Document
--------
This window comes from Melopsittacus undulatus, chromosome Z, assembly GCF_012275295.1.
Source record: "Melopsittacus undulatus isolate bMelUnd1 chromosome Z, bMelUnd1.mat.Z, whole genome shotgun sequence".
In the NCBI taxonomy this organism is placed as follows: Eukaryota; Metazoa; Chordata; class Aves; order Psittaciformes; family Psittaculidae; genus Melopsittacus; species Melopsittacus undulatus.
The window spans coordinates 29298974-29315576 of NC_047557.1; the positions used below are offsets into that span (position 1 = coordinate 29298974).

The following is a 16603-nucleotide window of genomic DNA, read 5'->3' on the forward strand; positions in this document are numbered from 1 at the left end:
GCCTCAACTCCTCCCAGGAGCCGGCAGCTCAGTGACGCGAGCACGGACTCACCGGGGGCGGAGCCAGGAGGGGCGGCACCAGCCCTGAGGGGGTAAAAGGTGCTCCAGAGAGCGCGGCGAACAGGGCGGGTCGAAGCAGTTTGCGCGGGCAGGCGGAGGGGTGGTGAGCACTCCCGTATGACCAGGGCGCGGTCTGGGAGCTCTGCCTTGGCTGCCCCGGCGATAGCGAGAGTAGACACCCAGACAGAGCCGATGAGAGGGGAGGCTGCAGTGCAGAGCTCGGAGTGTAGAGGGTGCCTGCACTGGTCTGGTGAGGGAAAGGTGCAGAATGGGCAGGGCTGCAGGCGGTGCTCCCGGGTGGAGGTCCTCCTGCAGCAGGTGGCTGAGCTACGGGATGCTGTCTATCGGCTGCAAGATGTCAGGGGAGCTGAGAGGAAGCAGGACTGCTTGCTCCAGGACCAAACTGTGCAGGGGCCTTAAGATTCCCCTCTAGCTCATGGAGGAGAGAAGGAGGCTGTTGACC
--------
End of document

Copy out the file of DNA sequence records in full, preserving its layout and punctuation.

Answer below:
This window comes from Melopsittacus undulatus, chromosome Z, assembly GCF_012275295.1.
Source record: "Melopsittacus undulatus isolate bMelUnd1 chromosome Z, bMelUnd1.mat.Z, whole genome shotgun sequence".
In the NCBI taxonomy this organism is placed as follows: Eukaryota; Metazoa; Chordata; class Aves; order Psittaciformes; family Psittaculidae; genus Melopsittacus; species Melopsittacus undulatus.
The window spans coordinates 29298974-29315576 of NC_047557.1; the positions used below are offsets into that span (position 1 = coordinate 29298974).

The following is a 16603-nucleotide window of genomic DNA, read 5'->3' on the forward strand; positions in this document are numbered from 1 at the left end:
GCCTCAACTCCTCCCAGGAGCCGGCAGCTCAGTGACGCGAGCACGGACTCACCGGGGGCGGAGCCAGGAGGGGCGGCACCAGCCCTGAGGGGGTAAAAGGTGCTCCAGAGAGCGCGGCGAACAGGGCGGGTCGAAGCAGTTTGCGCGGGCAGGCGGAGGGGTGGTGAGCACTCCCGTATGACCAGGGCGCGGTCTGGGAGCTCTGCCTTGGCTGCCCCGGCGATAGCGAGAGTAGACACCCAGACAGAGCCGATGAGAGGGGAGGCTGCAGTGCAGAGCTCGGAGTGTAGAGGGTGCCTGCACTGGTCTGGTGAGGGAAAGGTGCAGAATGGGCAGGGCTGCAGGCGGTGCTCCCGGGTGGAGGTCCTCCTGCAGCAGGTGGCTGAGCTACGGGATGCTGTCTATCGGCTGCAAGATGTCAGGGGAGCTGAGAGGAAGCAGGACTGCTTGCTCCAGGACCAAACTGTGCAGGGGCCTTAAGATTCCCCTCTAGCTCATGGAGGAGAGAAGGAGGCTGTTGACC